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TIP: property sentiment turns positive, economic sentiment not so much, The Opal Tower Effect

So long "orderly correction", hello property market speculators

NAB has called it: property professionals are now feeling positive about the housing market for the first time since mid-2018. NAB expects house prices to keep rising in Sydney and Melbourne, and tick upwards in every state except WA in 2020.

That sad bloke at this particular party - you know, the one you always end up finding yourself sitting next to? - is APRA. The prudential regulator is worried about a return of speculators to the housing market, which will make then think twice about the decision to lower the serviceability buffer.

Which in a roundabout way, brings us to first home buyers - who have returned in greater strength to the property market this year to take advantage of decreasing prices and more attractive lending conditions. The SMH has run a piece today questioning the lack of detail in the incoming First Home Buyers Loan Scheme, due to be introduced from January 1 by the National Housing Finance and Investment Corp (NHFIC).

The government is limiting the scheme to 10,000 first home buyers a year, which according to the Herald accounts for a wee bit under 10 per cent of all first home buyers. With two months to go before the scheme is introduced, it'd be nice to see a little more meat on the bone from NHFIC.

Some good news from the economy

Back to NAB, which has released data showing business conditions for SMEs improved by 8 points in the September quarter, picking up more than it lost in the previous quarter. Expectations on business conditions, forward orders and capacity utilisation over the next three months also improved.

These improving conditions haven't flowed through to larger businesses, if this next piece is anything to go by. After surveying 1489 members, the Australian Institute of Company Directors has found 59 per cent of company directors expect the economy to worsen over the next 12 months. Only 8 per cent think the economy will be strong in 2020.

Check out JB Hi-Fi though. It's just seen same-store sales in Australia rise 3.7 per cent in the September quarter, its strongest growth for more than a year. Things have also improved at The Good Guys.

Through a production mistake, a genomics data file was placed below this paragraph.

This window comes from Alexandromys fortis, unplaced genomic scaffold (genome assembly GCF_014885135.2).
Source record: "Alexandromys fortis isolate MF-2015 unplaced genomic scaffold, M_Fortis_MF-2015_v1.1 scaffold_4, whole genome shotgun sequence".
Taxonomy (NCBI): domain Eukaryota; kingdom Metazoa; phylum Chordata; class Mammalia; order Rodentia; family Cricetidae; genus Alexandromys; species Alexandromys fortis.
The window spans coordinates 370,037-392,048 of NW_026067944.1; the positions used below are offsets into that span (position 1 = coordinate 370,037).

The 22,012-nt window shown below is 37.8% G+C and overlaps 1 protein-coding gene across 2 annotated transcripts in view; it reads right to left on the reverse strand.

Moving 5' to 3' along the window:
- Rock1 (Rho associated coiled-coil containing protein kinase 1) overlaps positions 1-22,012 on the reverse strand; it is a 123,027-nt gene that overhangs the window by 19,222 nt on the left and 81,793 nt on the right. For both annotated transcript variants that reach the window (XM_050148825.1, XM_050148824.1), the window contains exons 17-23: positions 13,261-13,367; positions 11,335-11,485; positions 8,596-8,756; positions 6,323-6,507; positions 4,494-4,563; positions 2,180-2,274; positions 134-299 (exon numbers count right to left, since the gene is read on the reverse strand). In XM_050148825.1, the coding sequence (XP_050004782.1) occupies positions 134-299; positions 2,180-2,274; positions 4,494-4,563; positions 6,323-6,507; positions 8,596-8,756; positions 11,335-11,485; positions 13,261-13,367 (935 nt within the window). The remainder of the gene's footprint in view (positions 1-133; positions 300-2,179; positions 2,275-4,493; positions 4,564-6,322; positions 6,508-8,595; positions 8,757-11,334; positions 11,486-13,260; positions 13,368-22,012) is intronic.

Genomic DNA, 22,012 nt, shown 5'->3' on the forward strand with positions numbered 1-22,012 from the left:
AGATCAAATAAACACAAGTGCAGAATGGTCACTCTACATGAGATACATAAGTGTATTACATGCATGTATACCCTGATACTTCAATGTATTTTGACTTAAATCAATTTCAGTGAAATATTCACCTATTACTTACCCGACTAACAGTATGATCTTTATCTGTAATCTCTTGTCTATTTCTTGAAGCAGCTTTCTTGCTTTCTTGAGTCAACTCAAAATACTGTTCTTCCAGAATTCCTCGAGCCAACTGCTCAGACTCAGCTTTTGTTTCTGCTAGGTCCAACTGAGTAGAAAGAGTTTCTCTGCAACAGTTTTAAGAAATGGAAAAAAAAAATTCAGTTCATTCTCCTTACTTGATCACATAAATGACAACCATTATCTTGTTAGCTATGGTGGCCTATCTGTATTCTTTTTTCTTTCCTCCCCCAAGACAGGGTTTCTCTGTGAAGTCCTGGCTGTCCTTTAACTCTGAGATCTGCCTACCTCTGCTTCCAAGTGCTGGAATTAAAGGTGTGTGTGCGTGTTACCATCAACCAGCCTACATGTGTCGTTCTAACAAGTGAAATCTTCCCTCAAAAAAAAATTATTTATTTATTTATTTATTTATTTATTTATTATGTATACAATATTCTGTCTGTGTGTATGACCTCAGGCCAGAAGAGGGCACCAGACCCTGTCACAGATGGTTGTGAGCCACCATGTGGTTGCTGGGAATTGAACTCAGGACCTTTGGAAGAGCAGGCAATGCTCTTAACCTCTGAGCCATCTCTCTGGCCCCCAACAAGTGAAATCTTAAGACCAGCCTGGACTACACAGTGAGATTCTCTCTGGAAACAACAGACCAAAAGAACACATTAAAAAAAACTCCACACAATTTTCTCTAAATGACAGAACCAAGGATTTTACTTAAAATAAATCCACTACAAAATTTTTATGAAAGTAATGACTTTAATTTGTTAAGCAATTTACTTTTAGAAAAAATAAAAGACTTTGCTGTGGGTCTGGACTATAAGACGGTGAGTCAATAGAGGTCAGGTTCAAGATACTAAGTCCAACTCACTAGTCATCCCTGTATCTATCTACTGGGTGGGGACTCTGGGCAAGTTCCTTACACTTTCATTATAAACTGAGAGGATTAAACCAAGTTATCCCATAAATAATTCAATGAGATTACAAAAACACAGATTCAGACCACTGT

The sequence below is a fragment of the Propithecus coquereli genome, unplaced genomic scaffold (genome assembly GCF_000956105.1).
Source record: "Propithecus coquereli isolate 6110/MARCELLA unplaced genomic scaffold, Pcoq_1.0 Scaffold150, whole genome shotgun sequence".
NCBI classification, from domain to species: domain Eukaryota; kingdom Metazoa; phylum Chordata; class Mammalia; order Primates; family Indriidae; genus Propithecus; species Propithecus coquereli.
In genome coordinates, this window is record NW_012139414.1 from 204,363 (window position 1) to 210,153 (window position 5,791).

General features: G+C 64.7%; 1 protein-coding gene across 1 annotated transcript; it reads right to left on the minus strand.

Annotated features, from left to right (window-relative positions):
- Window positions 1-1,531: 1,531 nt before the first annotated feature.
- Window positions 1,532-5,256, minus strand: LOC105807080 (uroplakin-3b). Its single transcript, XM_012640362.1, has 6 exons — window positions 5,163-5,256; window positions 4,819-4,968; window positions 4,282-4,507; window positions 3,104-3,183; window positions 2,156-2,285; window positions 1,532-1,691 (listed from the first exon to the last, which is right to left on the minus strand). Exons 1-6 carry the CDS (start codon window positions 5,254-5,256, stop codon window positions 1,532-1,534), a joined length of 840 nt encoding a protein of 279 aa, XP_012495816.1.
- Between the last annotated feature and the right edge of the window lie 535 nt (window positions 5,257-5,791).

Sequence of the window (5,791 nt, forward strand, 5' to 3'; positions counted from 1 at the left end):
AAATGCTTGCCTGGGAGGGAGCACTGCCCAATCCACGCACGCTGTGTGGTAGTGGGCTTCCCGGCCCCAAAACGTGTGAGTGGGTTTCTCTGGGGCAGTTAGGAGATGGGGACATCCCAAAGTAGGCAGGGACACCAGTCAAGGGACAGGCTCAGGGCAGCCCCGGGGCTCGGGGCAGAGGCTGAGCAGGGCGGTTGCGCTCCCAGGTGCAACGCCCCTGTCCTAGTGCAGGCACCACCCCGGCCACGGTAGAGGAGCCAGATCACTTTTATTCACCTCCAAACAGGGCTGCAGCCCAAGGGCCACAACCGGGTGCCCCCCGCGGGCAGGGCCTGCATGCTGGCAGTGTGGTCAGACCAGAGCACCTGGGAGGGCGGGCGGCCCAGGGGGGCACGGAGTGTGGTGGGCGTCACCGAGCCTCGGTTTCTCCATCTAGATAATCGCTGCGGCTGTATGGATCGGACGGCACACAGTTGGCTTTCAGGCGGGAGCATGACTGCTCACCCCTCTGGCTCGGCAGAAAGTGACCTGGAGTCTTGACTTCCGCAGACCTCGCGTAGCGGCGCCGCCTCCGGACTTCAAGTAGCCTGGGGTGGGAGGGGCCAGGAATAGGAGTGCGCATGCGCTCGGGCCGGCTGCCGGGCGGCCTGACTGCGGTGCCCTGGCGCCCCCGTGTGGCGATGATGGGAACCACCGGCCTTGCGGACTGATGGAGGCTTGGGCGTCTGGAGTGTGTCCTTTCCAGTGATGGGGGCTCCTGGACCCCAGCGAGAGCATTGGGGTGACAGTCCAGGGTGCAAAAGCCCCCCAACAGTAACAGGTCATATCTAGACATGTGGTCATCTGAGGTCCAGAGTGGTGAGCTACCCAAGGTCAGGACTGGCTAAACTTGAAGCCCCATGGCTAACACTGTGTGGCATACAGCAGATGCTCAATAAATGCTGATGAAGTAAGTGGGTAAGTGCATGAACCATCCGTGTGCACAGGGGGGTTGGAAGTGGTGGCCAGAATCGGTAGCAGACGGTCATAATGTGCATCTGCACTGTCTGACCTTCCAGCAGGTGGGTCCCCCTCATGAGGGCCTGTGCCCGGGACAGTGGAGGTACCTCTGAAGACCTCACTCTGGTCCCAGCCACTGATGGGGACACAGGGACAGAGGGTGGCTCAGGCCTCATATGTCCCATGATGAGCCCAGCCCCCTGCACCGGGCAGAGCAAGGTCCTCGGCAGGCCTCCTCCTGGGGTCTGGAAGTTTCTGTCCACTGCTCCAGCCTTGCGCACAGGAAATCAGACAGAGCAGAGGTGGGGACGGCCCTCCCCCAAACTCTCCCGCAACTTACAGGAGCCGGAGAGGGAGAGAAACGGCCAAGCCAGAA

Australian Pharmaceutical Industries, owner of Priceline, also reported quarterly results yesterday. It's doing it tough, but saw an increase in same-store sales over the quarter, driven by exclusive brand lines and products such as Napoleon Perdis makeup (pictured).

The Opal Tower Effect

The introduction earlier this week of the NSW government's construction industry reforms has been met with skepticism. The ultimate arbiters of who's responsible for what within the current system - the lawyers - have said the standards don't go nearly far enough to protect consumers.

A key issue is the fact that people caught up in the last 12 months of building defect scandals are not helped in any way by the legislative changes, which cannot be applied retrospectively.

And so, the issue remains unchecked, which is terrible news for anyone building, selling, buying or owning apartments in Sydney right now. Knight Frank's latest Australian Residential Development Review has found sales of residential development sites dropped 38 per cent in FY 2019.

The disappearance of overseas investors have quite a bit to do with that - in Sydney, they only accounted for 11 per cent of sales - but a big factor is the impact of building issues like structural defects and flammable cladding. So much so, that The Opal Tower Effect on sales is a very real thing.

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